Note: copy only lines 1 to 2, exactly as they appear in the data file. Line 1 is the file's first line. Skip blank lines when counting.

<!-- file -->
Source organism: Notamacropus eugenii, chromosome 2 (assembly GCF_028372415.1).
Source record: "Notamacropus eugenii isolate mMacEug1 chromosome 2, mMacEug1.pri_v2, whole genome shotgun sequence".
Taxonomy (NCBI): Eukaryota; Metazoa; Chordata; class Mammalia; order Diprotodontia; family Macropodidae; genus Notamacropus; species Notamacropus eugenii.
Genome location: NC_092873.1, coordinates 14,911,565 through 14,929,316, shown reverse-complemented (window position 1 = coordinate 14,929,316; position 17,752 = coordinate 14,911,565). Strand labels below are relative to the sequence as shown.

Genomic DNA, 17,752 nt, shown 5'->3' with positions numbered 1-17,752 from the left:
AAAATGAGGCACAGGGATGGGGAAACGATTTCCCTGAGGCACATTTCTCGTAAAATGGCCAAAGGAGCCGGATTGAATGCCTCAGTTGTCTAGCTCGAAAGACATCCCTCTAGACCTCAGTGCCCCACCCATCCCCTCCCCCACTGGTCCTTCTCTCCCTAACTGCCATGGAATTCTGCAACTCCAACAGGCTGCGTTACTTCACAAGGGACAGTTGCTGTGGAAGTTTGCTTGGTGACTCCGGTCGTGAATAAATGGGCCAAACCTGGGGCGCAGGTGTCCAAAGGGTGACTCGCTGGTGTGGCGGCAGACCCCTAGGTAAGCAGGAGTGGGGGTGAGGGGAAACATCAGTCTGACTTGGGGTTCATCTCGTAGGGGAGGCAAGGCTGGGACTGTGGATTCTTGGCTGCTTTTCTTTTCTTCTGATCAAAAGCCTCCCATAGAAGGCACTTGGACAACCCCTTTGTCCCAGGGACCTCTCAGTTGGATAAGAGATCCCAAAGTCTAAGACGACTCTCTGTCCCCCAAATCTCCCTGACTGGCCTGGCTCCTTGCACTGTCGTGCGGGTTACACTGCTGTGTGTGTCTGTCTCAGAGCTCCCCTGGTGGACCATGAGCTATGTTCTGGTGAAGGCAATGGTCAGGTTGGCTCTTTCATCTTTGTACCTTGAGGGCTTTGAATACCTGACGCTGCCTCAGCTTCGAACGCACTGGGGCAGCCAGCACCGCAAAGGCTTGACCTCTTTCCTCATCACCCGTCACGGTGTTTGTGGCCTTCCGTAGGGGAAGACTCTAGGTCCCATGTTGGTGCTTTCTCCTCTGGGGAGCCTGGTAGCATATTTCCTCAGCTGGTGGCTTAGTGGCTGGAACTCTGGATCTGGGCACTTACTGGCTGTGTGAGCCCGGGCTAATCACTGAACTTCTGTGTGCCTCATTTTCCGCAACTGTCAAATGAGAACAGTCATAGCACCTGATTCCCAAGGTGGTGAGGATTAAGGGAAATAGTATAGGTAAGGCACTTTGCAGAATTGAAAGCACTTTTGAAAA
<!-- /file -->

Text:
Source organism: Notamacropus eugenii, chromosome 2 (assembly GCF_028372415.1).
Source record: "Notamacropus eugenii isolate mMacEug1 chromosome 2, mMacEug1.pri_v2, whole genome shotgun sequence".